The two outsiders leading the Republican presidential field left a gaping hole in the middle of the debate stage in Milwaukee, Wisconsin on Tuesday night.
The long-time frontrunner, real estate billionaire Donald Trump, and the candidate who’s recently displaced him atop the polls, retired neurosurgeon Ben Carson, faded into the background in a Fox Business News debate that quickly dove into the policy weeds and remained there.
In place of those political outsiders, more seasoned rivals — Florida Sen. Marco Rubio, Texas Sen. Ted Cruz, Kentucky Sen. Rand Paul and Ohio Gov. John Kasich, especially — flexed their mastery of nuance in a two-hour conversation that focused on economic policy.
Former Florida Gov. Jeb Bush, coming off a near-disastrous performance in the last such event, showed improvement. But it was arguably insufficient to calm donors who fear he can’t recover ground he’s lost to Rubio in the contest’s “establishment” lane.
More broadly, it’s unclear that anybody’s performance broke through enough — or, alternately, face-planted — to meaningfully alter the trajectory of the race. (Precisely one person in a 200-person CNN focus group reported switching allegiance in the wake of the event.) That matters because the GOP candidates won’t meet again on the same stage for more than a month, on Dec. 15 in Las Vegas.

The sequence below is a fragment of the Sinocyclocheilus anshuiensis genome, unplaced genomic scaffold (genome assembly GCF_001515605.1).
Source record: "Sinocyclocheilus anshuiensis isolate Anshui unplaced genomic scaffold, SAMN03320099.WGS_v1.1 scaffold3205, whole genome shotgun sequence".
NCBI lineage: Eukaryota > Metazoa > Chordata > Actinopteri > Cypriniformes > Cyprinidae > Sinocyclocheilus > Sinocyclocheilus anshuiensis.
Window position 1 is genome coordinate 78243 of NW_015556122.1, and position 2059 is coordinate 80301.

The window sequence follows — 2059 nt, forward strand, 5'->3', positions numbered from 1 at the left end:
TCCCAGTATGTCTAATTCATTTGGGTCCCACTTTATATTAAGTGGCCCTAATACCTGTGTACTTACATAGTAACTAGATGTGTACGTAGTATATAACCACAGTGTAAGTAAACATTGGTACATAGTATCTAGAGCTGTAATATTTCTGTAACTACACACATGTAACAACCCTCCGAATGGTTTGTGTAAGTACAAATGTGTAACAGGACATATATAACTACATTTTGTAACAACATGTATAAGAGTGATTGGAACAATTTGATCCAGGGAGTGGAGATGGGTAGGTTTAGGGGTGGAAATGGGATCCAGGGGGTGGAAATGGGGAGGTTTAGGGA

And though the fourth Republican debate featured a slightly smaller cast — down to eight candidates from a high of eleven after some were demoted to the so-called undercard — the ideological range on display was as wide as ever.
The differences emerged in especially sharp relief during exchanges over immigration, Wall Street reform, national defense and trade.
Trump, who’s made mass deportation of 11 million undocumented immigrants the centerpiece of his platform, restated his intention to see it through. That prompted an interjection from Kasich. “Come on, folks,” he said. “We all know you can’t pick them up and ship them back across the border. It’s a silly argument. It’s not an adult argument.” And then Bush piled on: “Even having this conversation sends a powerful signal. They’re doing high-fives in the Clinton campaign when they hear this.”
Trump, for a moment back in the bullying form that defined his early debate performances, responded to Kasich, “I’ve built an unbelievable company worth billions and billions of dollars. I don’t have to hear from this man.” The comment elicited boos from the audience, as did a later taunt to former Hewlett-Packard CEO Carly Fiorina for “interrupting” — a sign that, at least for the assembled crowd, Trump’s bluster is aging about as well as room-temperature hamburger meat.
On immigration, Cruz stood up for Trump, a candidate he aims to overtake among hardcore conservatives. “If the Republicans join Democrats as the party of amnesty, we will lose,” he said. “I understand when the mainstream media covers immigration, it often doesn’t see it as an economic issue, but I can tell you for millions of Americans at home watching this, it is a very personal economic issue. I would say the politics of it would be very, very, different if a bunch of lawyers or bankers were crossing the Rio Grande — or if a bunch of people with journalism degrees were coming over and driving down the wages in the press.”